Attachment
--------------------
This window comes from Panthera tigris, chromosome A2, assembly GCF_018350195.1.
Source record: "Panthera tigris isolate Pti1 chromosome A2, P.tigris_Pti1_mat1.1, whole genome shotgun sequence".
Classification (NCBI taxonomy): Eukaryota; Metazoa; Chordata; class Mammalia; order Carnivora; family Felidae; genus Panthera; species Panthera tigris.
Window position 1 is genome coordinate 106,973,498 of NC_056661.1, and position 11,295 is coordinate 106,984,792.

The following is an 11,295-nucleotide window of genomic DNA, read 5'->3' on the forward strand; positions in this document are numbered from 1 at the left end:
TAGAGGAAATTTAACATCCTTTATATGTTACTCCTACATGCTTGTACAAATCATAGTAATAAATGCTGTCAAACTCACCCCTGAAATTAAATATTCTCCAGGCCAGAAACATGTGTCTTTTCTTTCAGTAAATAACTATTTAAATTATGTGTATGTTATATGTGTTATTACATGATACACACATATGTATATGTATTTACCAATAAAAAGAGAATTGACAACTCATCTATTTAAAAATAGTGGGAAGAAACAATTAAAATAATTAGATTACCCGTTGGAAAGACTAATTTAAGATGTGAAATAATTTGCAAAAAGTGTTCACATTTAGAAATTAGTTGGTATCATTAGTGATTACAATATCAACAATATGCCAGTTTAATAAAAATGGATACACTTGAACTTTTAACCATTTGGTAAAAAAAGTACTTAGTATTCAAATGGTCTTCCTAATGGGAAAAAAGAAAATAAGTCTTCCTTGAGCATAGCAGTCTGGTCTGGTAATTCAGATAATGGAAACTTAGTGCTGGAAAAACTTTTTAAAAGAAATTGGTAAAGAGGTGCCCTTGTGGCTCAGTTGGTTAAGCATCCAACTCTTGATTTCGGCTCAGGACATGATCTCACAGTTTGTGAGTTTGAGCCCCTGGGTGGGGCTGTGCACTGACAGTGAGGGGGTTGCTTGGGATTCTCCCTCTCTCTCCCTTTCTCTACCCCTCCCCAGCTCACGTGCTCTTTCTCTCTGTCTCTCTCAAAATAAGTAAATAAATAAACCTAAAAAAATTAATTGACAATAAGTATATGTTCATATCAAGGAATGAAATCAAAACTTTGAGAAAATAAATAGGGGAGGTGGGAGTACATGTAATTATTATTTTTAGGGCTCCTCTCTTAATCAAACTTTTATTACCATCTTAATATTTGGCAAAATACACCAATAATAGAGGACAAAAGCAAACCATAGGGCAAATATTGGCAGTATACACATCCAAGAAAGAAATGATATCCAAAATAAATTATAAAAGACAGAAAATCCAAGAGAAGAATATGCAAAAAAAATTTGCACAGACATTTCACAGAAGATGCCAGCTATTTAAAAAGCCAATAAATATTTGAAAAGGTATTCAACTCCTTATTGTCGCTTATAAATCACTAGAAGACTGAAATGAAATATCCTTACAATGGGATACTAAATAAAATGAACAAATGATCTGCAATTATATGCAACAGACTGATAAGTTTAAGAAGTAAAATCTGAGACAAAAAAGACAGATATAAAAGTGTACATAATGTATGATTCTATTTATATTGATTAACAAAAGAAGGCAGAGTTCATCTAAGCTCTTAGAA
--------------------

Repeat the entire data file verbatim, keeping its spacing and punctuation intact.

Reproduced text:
This window comes from Panthera tigris, chromosome A2, assembly GCF_018350195.1.
Source record: "Panthera tigris isolate Pti1 chromosome A2, P.tigris_Pti1_mat1.1, whole genome shotgun sequence".
Classification (NCBI taxonomy): Eukaryota; Metazoa; Chordata; class Mammalia; order Carnivora; family Felidae; genus Panthera; species Panthera tigris.
Window position 1 is genome coordinate 106,973,498 of NC_056661.1, and position 11,295 is coordinate 106,984,792.

The following is an 11,295-nucleotide window of genomic DNA, read 5'->3' on the forward strand; positions in this document are numbered from 1 at the left end:
TAGAGGAAATTTAACATCCTTTATATGTTACTCCTACATGCTTGTACAAATCATAGTAATAAATGCTGTCAAACTCACCCCTGAAATTAAATATTCTCCAGGCCAGAAACATGTGTCTTTTCTTTCAGTAAATAACTATTTAAATTATGTGTATGTTATATGTGTTATTACATGATACACACATATGTATATGTATTTACCAATAAAAAGAGAATTGACAACTCATCTATTTAAAAATAGTGGGAAGAAACAATTAAAATAATTAGATTACCCGTTGGAAAGACTAATTTAAGATGTGAAATAATTTGCAAAAAGTGTTCACATTTAGAAATTAGTTGGTATCATTAGTGATTACAATATCAACAATATGCCAGTTTAATAAAAATGGATACACTTGAACTTTTAACCATTTGGTAAAAAAAGTACTTAGTATTCAAATGGTCTTCCTAATGGGAAAAAAGAAAATAAGTCTTCCTTGAGCATAGCAGTCTGGTCTGGTAATTCAGATAATGGAAACTTAGTGCTGGAAAAACTTTTTAAAAGAAATTGGTAAAGAGGTGCCCTTGTGGCTCAGTTGGTTAAGCATCCAACTCTTGATTTCGGCTCAGGACATGATCTCACAGTTTGTGAGTTTGAGCCCCTGGGTGGGGCTGTGCACTGACAGTGAGGGGGTTGCTTGGGATTCTCCCTCTCTCTCCCTTTCTCTACCCCTCCCCAGCTCACGTGCTCTTTCTCTCTGTCTCTCTCAAAATAAGTAAATAAATAAACCTAAAAAAATTAATTGACAATAAGTATATGTTCATATCAAGGAATGAAATCAAAACTTTGAGAAAATAAATAGGGGAGGTGGGAGTACATGTAATTATTATTTTTAGGGCTCCTCTCTTAATCAAACTTTTATTACCATCTTAATATTTGGCAAAATACACCAATAATAGAGGACAAAAGCAAACCATAGGGCAAATATTGGCAGTATACACATCCAAGAAAGAAATGATATCCAAAATAAATTATAAAAGACAGAAAATCCAAGAGAAGAATATGCAAAAAAAATTTGCACAGACATTTCACAGAAGATGCCAGCTATTTAAAAAGCCAATAAATATTTGAAAAGGTATTCAACTCCTTATTGTCGCTTATAAATCACTAGAAGACTGAAATGAAATATCCTTACAATGGGATACTAAATAAAATGAACAAATGATCTGCAATTATATGCAACAGACTGATAAGTTTAAGAAGTAAAATCTGAGACAAAAAAGACAGATATAAAAGTGTACATAATGTATGATTCTATTTATATTGATTAACAAAAGAAGGCAGAGTTCATCTAAGCTCTTAGAA